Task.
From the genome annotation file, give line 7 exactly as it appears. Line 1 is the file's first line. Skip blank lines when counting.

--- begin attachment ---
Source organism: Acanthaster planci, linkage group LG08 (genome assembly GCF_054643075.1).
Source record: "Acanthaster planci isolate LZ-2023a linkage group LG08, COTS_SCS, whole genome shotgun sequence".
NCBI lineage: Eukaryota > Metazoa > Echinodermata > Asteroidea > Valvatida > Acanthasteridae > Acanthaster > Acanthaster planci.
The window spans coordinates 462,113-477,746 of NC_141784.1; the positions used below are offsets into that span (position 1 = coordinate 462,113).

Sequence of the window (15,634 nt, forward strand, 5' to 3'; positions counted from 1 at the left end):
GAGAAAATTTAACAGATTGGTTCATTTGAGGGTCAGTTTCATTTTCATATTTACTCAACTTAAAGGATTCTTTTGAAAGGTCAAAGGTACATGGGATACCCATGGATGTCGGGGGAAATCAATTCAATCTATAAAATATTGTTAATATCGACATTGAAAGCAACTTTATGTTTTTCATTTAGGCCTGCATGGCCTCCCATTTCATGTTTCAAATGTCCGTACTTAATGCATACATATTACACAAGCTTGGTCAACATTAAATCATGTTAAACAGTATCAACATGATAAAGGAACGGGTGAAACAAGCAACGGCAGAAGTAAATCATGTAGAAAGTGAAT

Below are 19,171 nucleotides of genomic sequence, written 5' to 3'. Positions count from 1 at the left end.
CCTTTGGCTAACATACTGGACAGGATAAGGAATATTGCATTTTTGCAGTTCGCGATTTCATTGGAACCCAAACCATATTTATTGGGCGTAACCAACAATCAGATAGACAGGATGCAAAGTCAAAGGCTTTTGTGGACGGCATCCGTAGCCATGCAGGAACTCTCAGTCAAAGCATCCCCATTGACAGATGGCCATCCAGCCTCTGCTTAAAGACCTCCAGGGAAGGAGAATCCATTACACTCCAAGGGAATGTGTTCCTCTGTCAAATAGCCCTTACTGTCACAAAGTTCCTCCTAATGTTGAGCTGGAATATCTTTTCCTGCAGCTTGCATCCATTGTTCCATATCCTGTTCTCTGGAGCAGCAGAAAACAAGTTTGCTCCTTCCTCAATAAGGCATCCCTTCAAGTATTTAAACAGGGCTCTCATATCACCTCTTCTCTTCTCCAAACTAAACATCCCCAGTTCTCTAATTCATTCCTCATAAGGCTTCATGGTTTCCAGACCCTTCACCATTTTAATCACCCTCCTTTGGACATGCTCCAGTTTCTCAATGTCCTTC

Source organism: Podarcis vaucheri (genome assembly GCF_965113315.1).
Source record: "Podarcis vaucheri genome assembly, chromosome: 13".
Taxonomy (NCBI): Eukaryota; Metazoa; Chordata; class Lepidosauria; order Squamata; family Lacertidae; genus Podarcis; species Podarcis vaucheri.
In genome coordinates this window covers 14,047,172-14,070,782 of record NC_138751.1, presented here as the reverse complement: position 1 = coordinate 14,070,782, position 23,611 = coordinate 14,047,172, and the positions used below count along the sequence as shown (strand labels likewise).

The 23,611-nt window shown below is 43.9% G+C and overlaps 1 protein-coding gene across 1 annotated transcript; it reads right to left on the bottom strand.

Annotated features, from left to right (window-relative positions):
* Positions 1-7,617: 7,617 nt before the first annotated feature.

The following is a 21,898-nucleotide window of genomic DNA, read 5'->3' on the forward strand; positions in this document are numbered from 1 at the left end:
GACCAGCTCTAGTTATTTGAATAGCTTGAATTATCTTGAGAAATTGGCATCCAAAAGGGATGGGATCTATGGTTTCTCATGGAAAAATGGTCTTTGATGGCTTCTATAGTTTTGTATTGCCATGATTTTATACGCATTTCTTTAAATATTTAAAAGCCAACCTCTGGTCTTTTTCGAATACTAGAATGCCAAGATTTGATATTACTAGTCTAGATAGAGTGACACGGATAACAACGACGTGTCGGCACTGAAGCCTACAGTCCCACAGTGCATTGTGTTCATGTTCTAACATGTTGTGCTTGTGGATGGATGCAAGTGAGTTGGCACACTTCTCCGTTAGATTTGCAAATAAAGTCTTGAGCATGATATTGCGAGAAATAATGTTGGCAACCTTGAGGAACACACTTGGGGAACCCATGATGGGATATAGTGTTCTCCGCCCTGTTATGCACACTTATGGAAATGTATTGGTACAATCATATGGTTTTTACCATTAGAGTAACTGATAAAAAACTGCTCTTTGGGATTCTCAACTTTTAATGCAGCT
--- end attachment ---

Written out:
Below are 19,171 nucleotides of genomic sequence, written 5' to 3'. Positions count from 1 at the left end.